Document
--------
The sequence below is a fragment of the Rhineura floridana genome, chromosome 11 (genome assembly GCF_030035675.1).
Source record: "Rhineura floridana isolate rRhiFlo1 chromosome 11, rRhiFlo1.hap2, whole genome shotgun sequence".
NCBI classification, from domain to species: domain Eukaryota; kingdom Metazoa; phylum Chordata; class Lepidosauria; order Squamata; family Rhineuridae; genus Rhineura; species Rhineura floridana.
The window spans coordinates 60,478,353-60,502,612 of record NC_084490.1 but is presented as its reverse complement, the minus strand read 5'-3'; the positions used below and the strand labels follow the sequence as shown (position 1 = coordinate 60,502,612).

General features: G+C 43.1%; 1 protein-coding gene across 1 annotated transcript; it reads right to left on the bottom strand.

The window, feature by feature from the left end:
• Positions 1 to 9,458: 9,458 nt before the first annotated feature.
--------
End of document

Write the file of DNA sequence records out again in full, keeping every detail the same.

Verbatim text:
The sequence below is a fragment of the Rhineura floridana genome, chromosome 11 (genome assembly GCF_030035675.1).
Source record: "Rhineura floridana isolate rRhiFlo1 chromosome 11, rRhiFlo1.hap2, whole genome shotgun sequence".
NCBI classification, from domain to species: domain Eukaryota; kingdom Metazoa; phylum Chordata; class Lepidosauria; order Squamata; family Rhineuridae; genus Rhineura; species Rhineura floridana.
The window spans coordinates 60,478,353-60,502,612 of record NC_084490.1 but is presented as its reverse complement, the minus strand read 5'-3'; the positions used below and the strand labels follow the sequence as shown (position 1 = coordinate 60,502,612).

General features: G+C 43.1%; 1 protein-coding gene across 1 annotated transcript; it reads right to left on the bottom strand.

The window, feature by feature from the left end:
• Positions 1 to 9,458: 9,458 nt before the first annotated feature.